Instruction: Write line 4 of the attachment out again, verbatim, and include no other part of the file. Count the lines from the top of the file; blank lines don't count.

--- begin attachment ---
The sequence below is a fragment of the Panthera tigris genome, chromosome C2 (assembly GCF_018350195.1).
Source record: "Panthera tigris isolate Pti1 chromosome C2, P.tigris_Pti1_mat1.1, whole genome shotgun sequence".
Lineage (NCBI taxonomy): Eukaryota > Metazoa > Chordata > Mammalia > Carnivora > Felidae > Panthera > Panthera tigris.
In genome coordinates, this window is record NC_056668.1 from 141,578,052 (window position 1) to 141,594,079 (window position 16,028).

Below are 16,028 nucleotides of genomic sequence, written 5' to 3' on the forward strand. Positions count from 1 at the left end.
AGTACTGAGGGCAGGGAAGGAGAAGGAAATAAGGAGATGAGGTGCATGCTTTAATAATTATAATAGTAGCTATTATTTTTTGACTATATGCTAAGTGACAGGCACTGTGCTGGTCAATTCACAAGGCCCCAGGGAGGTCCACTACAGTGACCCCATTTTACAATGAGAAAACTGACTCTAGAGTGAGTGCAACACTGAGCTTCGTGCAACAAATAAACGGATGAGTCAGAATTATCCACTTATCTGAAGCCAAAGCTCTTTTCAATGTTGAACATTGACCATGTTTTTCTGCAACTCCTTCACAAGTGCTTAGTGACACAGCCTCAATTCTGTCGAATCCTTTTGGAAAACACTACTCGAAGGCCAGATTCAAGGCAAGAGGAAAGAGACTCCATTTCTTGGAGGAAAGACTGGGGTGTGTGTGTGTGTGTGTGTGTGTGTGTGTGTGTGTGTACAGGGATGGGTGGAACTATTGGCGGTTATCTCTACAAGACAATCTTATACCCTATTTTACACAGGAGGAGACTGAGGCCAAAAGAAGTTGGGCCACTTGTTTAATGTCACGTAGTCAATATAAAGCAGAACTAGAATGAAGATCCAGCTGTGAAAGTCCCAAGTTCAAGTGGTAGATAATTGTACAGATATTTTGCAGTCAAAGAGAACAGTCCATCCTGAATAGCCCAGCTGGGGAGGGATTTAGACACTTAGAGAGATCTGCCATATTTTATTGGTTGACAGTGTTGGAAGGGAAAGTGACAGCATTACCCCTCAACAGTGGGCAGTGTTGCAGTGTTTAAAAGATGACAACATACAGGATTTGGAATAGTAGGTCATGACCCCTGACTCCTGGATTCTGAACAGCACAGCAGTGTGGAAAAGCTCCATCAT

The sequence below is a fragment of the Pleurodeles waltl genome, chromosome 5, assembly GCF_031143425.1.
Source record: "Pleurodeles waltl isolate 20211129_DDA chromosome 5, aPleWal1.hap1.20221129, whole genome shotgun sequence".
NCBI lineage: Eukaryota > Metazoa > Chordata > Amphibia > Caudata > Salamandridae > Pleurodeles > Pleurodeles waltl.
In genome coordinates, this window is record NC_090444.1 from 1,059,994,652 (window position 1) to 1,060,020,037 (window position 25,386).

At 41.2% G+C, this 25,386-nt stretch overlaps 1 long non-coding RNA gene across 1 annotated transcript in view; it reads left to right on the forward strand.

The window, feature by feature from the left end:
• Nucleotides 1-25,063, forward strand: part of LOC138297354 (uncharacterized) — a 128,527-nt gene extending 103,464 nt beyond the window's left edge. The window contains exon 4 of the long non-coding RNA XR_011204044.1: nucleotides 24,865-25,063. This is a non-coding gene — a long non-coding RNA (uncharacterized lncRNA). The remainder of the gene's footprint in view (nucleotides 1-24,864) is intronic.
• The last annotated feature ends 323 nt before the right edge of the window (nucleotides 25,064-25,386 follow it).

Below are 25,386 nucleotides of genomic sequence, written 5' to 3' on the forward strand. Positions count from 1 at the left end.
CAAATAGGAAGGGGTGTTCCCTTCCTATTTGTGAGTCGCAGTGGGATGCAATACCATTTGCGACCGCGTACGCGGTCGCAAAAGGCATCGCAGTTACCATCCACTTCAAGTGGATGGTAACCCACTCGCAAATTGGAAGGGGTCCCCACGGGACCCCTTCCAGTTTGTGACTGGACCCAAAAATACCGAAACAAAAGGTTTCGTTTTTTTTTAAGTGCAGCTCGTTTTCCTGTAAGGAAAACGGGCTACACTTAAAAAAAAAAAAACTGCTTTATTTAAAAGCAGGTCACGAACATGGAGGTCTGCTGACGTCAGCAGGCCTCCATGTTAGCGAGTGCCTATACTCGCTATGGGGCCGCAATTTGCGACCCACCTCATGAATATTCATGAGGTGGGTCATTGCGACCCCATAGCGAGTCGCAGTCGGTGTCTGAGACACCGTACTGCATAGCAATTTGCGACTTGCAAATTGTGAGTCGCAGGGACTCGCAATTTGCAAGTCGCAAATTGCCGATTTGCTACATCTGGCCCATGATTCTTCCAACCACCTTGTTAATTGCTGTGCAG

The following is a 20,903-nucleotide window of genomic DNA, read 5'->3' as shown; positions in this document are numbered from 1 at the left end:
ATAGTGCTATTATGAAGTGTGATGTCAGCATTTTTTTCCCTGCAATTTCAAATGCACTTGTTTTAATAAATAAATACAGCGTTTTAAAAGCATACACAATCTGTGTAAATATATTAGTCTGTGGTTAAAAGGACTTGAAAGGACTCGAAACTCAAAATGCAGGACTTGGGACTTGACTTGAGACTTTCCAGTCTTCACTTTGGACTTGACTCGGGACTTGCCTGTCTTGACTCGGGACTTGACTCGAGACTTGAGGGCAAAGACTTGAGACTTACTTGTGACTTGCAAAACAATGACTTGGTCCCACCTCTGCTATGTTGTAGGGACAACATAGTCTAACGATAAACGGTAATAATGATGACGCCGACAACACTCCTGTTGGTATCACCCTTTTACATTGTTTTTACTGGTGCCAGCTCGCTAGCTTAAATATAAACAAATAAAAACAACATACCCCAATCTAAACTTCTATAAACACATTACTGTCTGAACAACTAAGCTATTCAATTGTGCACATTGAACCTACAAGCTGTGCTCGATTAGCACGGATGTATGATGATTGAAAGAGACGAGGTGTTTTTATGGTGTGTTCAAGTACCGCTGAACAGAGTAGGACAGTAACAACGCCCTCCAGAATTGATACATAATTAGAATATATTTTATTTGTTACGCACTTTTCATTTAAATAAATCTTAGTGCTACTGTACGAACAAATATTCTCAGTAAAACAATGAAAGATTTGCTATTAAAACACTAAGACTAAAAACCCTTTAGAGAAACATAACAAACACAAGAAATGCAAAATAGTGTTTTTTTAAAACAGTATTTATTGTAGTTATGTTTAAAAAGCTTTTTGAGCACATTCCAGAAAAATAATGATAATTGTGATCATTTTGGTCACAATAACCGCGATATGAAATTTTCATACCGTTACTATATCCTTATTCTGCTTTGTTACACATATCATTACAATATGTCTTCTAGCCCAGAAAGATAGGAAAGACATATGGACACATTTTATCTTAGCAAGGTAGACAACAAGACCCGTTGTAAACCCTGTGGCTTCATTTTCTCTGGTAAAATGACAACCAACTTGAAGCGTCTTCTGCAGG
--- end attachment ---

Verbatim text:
In genome coordinates, this window is record NC_056668.1 from 141,578,052 (window position 1) to 141,594,079 (window position 16,028).